Sun Microsystems' Fire V40z

Sun Microsystems' Sun Fire V40Z x86 3U server offers 32- and 64-bit OSs using AMD processors to provide true four-way power.

September 24, 2004

4 Min Read
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The V40z I tested at our Syracuse University Real-World Labs® was a four-way server with Opteron 848 2.2-GHz processors. It had 16 GB of RAM with two 73-GB UltraSCSI, 320-MBps disk drives-- one loaded with 32-bit Solaris 9 x86, the other with SLES (SuSE Linux Enterprise Server) 8 for AMD 64-bit processors.

Only standby power was required to boot up the onboard management software and set the server's 14 hot-swappable (and noisy!) fans in motion. Although 14 fans seem like a lot, the server draws only 10 amps of power, making rack-to-rack replacements a viable option.

Sun Fire V40zInterface

Manage From Anywhere

The management software, LOM (Lights Out Management), is executed using a separate processor and memory space. From an embedded Linux OS, LOM runs on top of a Motorola processor, allowing in-band and out-of-band server management, independent of the real CPUs and memory.Also called the service processor, LOM lets you control virtually all system operations, including remote power on/off and BIOS configuration. It monitors fan speeds, CPU temperatures and the like.

After initializing, LOM was assigned a DHCP address to let me remotely manage the machine. Although DHCP is enabled by default, users can configure the service processor with a static IP, netmask and gateway using the LCD panel on the front of the V40z. Configuration of LOM was simple using SSH; I could create users, look at component statuses and control the BIOS. SNMP and IPMI (Intelligent Platform Management Interface) 1.5 were available, though I didn't test them.

A two-port switch lets you link the LOM interfaces of multiple machines. Because the machines are connected to the switch at both ends of the cascaded setup, the loss of a single unit won't impact access to the others in the group.

32- or 64-Bit? You Choose

Sun supports most of the 32- and 64-bit operating systems the V40z can run, including Solaris 9 x86, Red Hat Enterprise Linux 3 for AMD, SuSE Linux Enterprise Server 8 and SuSE Linux 9 Professional. However, the vendor doesn't support Microsoft Windows 2000 and 2003, though the WHQL (Windows Hardware Quality Labs)-certified hardware can run those operating systems.



Sun Fire V40z, $21,495 as tested; two-way priced at $8,495. Sun Microsystems, (800) 555-9SUN.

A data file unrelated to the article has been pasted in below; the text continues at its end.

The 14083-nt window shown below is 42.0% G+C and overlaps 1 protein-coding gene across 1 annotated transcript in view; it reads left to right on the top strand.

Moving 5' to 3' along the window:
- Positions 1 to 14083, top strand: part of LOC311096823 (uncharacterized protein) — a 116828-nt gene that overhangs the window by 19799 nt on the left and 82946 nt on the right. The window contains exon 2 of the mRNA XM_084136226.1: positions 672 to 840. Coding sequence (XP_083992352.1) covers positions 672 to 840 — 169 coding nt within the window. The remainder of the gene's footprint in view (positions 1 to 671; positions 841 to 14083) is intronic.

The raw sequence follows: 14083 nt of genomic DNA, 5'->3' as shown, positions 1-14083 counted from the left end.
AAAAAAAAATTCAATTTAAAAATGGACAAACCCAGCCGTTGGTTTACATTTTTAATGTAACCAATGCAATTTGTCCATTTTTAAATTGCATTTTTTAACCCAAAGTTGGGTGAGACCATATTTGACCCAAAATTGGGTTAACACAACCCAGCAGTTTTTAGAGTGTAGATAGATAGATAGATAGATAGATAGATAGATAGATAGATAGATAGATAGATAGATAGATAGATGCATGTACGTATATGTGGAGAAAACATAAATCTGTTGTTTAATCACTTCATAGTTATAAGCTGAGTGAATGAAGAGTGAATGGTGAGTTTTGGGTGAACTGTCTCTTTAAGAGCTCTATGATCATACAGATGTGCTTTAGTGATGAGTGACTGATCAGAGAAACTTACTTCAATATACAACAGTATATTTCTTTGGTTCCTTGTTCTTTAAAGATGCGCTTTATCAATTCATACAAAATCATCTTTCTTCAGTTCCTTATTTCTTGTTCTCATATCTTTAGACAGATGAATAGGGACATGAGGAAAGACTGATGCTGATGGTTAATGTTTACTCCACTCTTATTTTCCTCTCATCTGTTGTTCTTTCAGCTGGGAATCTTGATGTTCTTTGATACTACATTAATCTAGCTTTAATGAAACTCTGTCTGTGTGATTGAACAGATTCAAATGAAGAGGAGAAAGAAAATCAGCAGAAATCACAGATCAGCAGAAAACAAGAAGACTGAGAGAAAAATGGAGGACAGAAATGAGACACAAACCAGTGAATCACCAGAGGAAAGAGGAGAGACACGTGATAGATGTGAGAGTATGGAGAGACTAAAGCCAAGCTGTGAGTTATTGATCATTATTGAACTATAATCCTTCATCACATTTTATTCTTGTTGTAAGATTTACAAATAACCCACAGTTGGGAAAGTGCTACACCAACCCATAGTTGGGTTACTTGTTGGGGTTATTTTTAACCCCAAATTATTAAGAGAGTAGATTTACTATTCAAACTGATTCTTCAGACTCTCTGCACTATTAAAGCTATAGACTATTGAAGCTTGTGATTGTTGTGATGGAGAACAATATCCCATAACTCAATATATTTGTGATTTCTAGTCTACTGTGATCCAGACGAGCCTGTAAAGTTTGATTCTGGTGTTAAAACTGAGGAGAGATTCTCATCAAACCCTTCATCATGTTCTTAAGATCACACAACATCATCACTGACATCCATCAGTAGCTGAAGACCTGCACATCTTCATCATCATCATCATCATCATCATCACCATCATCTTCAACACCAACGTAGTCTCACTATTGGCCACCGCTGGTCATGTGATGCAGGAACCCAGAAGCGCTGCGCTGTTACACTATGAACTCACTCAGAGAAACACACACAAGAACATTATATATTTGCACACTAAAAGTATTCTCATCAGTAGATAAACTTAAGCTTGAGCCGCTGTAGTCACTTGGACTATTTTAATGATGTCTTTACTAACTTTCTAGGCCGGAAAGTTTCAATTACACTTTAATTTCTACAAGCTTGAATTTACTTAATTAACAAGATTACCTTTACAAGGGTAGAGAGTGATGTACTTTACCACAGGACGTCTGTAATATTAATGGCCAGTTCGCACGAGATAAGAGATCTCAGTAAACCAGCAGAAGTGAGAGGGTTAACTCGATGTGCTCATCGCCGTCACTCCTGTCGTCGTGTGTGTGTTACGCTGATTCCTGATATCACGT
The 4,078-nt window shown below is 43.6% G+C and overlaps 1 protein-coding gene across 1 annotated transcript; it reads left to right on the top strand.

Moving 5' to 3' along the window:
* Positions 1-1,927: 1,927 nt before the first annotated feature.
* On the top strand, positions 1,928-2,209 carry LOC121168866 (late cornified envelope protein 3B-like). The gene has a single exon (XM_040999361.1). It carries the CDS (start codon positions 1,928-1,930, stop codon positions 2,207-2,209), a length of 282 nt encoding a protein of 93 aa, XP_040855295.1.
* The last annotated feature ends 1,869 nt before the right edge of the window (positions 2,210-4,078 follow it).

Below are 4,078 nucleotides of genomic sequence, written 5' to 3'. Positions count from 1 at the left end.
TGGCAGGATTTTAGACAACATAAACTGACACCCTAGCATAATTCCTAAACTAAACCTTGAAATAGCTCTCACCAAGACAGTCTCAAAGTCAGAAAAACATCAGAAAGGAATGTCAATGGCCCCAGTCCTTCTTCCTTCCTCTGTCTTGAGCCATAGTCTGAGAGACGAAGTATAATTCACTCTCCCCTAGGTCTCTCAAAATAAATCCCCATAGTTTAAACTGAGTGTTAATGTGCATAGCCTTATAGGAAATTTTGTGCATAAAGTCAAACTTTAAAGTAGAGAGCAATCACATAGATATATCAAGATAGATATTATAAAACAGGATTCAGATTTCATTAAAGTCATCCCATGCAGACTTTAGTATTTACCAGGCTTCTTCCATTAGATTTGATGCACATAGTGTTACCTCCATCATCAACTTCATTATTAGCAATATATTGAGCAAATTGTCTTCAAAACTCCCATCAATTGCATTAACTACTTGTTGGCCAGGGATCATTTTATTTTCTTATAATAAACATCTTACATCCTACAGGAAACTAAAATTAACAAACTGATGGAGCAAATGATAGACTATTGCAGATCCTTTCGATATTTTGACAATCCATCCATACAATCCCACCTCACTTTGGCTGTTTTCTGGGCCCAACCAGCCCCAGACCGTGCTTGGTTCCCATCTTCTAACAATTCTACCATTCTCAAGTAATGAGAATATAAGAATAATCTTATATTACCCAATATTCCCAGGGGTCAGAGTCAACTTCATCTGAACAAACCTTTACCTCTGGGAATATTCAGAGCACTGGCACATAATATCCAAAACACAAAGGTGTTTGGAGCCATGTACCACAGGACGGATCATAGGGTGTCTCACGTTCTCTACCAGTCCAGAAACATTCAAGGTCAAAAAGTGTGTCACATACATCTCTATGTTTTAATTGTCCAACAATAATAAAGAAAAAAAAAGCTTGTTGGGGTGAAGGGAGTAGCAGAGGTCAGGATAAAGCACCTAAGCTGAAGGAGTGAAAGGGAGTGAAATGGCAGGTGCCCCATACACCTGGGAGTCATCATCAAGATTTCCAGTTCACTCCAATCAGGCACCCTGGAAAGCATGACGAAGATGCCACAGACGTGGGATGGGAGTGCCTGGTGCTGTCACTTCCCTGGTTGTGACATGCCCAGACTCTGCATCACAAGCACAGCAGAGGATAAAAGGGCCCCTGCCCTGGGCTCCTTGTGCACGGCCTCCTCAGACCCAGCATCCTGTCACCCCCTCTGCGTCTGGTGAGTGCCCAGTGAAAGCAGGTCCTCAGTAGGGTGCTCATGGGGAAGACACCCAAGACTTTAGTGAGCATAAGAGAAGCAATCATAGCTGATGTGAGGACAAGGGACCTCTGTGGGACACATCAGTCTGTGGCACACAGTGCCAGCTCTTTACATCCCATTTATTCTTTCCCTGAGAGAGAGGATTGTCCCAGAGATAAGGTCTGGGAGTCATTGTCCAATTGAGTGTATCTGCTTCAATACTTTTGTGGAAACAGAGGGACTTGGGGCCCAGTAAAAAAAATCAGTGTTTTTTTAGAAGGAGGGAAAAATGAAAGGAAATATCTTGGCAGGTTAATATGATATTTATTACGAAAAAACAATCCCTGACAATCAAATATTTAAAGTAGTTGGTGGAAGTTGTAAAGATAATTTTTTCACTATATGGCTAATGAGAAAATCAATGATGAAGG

Under test, the V40z did a good job of running both Solaris x86 and SLES 8. On each OS, I compiled custom code without a hitch. I also had no trouble shutting down the OSs from the LOM interface.In addition to compiling custom code, I tested the two onboard Broadcom Gigabit Ethernet adapters. Upon connecting the V40z to gigabit-capable switches, I was able to transfer data to other test systems quickly, as was the case when I moved data from the SLES 64-bit operating system to another 32-bit machine.

I loaded Sun's Java Enterprise System Directory Server 5.2 on the Solaris x86 disk, testing commercial software installations. Loading some large ldif files into the software was fast, on a par with previous tests. I loaded Oracle's 9i database on the SLES drive and created some simple databases. Queries were responsive.

Real Processing Power

Thanks largely to HyperTransport technology, the V40z delivered blazing performance. In most cases, having four processors won't make a machine four times faster, given bus limitations and other circumstances. With the machine's HyperTransport, however, performance nearly quadrupled. (For more on Sun's HyperTransport, see "SMP Refresher".)

The AMD Opteron processors' onboard memory controllers reduced latency and pooled resources for all processors into a single memory space. Using the three 6.4-GBps HyperTransport links, Sun ensures that the V40z's memory and processing power are available whenever you need them. Make no mistake--this machine is fast.Sun not only supports the hardware, but also will answer your questions regarding the OS. The V40z comes with a three-year warranty.

Christopher T. Beers is a Unix Systems Engineer at Syracuse University. Write to him at [email protected].

Symmetric multiprocessing, or SMP, is a computer architecture that gives multiple CPUs access the same pool of RAM. The most common multiple-processor computer architecture that exists today, SMP doesn't scale well above eight processors or so. The problem lies in creating hardware that can give each processor more or less equal access to pooled memory without causing bottlenecks. Because of such bottlenecks, each processor you add provides no more than 85 percent of the previous processor's power.

The approach most SMP bus architectures take is to route all memory through a single channel. Unfortunately, this degrades performance. To avoid the problem, Sun Microsystems uses the HyperTransport architecture, which lets additional processors access the memory a lot more efficiently. The result is a near-linear boost in performance with each new processor.

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